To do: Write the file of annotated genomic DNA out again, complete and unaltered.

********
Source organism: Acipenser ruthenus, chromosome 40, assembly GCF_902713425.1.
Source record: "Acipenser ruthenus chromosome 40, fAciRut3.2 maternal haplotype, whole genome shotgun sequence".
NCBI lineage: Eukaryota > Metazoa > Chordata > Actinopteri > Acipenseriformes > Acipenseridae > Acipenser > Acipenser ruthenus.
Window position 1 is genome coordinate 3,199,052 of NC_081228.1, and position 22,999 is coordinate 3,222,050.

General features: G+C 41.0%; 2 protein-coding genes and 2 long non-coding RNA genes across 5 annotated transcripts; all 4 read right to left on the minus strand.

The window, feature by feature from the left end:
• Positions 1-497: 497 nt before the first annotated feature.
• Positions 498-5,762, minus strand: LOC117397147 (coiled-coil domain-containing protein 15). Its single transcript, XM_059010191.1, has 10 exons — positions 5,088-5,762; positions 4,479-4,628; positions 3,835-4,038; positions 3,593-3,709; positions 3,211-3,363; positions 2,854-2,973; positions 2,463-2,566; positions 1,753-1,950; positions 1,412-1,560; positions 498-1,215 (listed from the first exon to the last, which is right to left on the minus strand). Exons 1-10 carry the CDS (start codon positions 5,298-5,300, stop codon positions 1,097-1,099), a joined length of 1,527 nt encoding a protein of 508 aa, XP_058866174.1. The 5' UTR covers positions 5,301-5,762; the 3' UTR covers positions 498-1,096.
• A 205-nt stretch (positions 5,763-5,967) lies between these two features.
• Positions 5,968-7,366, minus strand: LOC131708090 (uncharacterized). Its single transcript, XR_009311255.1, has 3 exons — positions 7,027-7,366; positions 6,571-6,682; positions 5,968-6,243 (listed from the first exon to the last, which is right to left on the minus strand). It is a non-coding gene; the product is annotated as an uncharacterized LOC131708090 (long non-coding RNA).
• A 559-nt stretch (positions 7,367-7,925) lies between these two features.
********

Source organism: Acipenser ruthenus, chromosome 40, assembly GCF_902713425.1.
Source record: "Acipenser ruthenus chromosome 40, fAciRut3.2 maternal haplotype, whole genome shotgun sequence".
NCBI lineage: Eukaryota > Metazoa > Chordata > Actinopteri > Acipenseriformes > Acipenseridae > Acipenser > Acipenser ruthenus.
Window position 1 is genome coordinate 3,199,052 of NC_081228.1, and position 22,999 is coordinate 3,222,050.

General features: G+C 41.0%; 2 protein-coding genes and 2 long non-coding RNA genes across 5 annotated transcripts; all 4 read right to left on the minus strand.

The window, feature by feature from the left end:
• Positions 1-497: 497 nt before the first annotated feature.
• Positions 498-5,762, minus strand: LOC117397147 (coiled-coil domain-containing protein 15). Its single transcript, XM_059010191.1, has 10 exons — positions 5,088-5,762; positions 4,479-4,628; positions 3,835-4,038; positions 3,593-3,709; positions 3,211-3,363; positions 2,854-2,973; positions 2,463-2,566; positions 1,753-1,950; positions 1,412-1,560; positions 498-1,215 (listed from the first exon to the last, which is right to left on the minus strand). Exons 1-10 carry the CDS (start codon positions 5,298-5,300, stop codon positions 1,097-1,099), a joined length of 1,527 nt encoding a protein of 508 aa, XP_058866174.1. The 5' UTR covers positions 5,301-5,762; the 3' UTR covers positions 498-1,096.
• A 205-nt stretch (positions 5,763-5,967) lies between these two features.
• Positions 5,968-7,366, minus strand: LOC131708090 (uncharacterized). Its single transcript, XR_009311255.1, has 3 exons — positions 7,027-7,366; positions 6,571-6,682; positions 5,968-6,243 (listed from the first exon to the last, which is right to left on the minus strand). It is a non-coding gene; the product is annotated as an uncharacterized LOC131708090 (long non-coding RNA).
• A 559-nt stretch (positions 7,367-7,925) lies between these two features.